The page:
The process of probate can slow things down considerably. During this interim the probate court examines the will in an effort to determine whether or not it is valid. So, at this time interested parties who may not agree with the contents of the will could step forward and present challenges. This can result in a long and drawn out legal struggle. Just think back to the case of Anna Nicole Smith. That battle was just resolved last summer some 15 years after it began.
Probate is also a source of asset erosion. There are costs that the estate will incur while it is being probated. Depending on the size of the estate, the nature of the assets contained therein, and whether or not there are any challenges costs could reach 4-8% of the total value of the estate and in some cases even more.
Most people are not going to be fully informed when they start making plans for the future. The worst way to plan is to rely on Hollywood's representation of what an estate plan should look like. The best way to gain an understanding of how to proceed given the unique nature of your circumstances is to consult with an experienced, savvy estate planning attorney.
Before we take a look at a couple of simple probate avoidance tools, let's examine the reasons why people avoid probate in the first place. For one thing, probate can be quite time-consuming. Depending on the complexity of the estate and whether or not the will is being challenged it can take anywhere from 6-9 months to even multiple years in complicated cases. In addition to the time involved, probate can be expensive, consuming up to 5% of your estate, in addition to extraordinary costs, again depending on the complexity of the matter and the size and scope of your assets.
So if you want to save time and money you may want to arrange for the transfer of assets outside of probate. One way to do this is through the creation of pay on death accounts. You simply open the account at a bank or financial institution of your choosing and name a beneficiary. Should you pass away, your beneficiary would assume ownership of the funds in the account, and this transfer would take place outside of probate. It's as simple as that.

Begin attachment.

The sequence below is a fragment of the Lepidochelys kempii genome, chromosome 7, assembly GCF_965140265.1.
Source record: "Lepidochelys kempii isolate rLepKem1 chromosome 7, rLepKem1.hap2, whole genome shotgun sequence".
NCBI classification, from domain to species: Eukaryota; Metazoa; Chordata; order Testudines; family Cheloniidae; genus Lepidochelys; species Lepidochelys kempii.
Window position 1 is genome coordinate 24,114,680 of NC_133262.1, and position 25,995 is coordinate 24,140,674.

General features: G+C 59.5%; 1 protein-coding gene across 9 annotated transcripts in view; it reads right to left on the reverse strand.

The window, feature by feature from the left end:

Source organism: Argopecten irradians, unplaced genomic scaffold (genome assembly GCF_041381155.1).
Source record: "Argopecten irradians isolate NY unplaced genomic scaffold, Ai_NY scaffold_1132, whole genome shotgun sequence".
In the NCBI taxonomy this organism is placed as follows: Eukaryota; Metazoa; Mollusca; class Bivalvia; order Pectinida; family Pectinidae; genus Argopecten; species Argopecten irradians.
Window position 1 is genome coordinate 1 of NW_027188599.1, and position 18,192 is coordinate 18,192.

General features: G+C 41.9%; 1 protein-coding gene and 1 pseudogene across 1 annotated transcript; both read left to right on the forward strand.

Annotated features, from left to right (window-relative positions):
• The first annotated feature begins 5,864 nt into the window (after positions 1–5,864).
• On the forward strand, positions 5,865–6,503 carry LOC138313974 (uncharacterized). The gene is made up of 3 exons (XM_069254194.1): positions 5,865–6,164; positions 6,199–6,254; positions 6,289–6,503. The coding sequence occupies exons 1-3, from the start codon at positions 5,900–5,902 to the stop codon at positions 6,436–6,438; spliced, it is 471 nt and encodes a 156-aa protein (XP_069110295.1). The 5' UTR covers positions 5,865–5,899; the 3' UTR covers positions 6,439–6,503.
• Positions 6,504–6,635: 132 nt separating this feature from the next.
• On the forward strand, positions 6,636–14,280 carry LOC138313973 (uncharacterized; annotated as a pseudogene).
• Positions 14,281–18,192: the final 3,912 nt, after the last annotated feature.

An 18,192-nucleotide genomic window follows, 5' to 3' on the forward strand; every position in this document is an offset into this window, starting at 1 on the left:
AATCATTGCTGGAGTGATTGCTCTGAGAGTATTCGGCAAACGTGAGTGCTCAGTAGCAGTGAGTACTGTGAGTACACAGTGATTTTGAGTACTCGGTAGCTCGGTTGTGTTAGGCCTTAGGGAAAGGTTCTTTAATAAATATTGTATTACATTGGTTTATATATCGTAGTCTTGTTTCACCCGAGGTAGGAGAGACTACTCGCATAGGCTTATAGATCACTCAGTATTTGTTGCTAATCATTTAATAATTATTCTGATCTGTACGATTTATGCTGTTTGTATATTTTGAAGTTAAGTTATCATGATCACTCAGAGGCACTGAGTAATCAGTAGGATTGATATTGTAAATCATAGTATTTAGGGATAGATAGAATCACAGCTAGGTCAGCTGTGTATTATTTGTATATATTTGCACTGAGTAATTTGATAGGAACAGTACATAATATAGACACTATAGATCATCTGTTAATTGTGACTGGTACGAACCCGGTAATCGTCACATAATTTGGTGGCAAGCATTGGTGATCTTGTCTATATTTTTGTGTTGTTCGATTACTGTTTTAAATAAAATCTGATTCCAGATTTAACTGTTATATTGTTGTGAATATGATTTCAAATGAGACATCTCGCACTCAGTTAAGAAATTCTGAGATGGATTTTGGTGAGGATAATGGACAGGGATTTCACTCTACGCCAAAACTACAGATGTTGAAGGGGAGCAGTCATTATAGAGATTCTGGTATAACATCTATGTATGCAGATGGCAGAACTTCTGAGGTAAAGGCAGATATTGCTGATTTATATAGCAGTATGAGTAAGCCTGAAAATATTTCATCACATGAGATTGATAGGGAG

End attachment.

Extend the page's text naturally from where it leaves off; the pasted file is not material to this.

In some states, including Nevada, you can execute a deed conveying your real proeprty to a beneficiary upon your death. Even though the deed is recorded while your are alive the conveyance does not occur until after your death.
Another way to transfer assets to your loved ones outside of probate is to give tax-free gifts. You can give up to $13,000 to an unlimited number of recipients each year free of the gift tax, in essence giving loved ones a part of their inheritance while you are still alive and before probate would be a factor. Other tax free gifts can be made.
And finally, purchasing life insurance is also a very simple but effective and efficient way to provide inheritances to your family members outside of the process of probate.
These ideas are something to keep in mind as you are contemplating your legacy. But in the end, the best way to implement a comprehensive probate avoidance strategy is with the assistance of an experienced estate planning attorney who will recommend the ideal combination of estate planning tools given the unique nature of your situation.
There are many "tools" to choose from when establishing your estate plan. One traditional option is the Will. If you research information about Wills you will find Internet marketing sites that will sell you a "one-size-fits-all" template. To hear them tell it, drawing up a Will is a simple matter but there's more to it than meets the eye.
If you pass away leaving a Will as your estate plan your estate will pass through a probate procedure. The probate court will examine your Will to ensure its validity and proper execution. During this process interested parties will have an opportunity to contest your Will. In this case the Court would schedule a hearing to review the matter. Obviously, when you're planning your estate you don't want your will to be contested; you want your wishes to be carried out to the letter.
Each state has different laws surrounding the formalities of drafting and executing a Will and the process of probate. If you were to use some sort of general template as a Will there is no telling whether or not it will wind up being ironclad once it is probated in the State Court. Reno probate lawyers make a career out of working with the probate courts in northern Nevada, and we understand exactly how to construct documents that are specifically targeted for the local Court. Providing for your loved ones after you pass away is a serious matter that requires a an experienced estate planning attorney.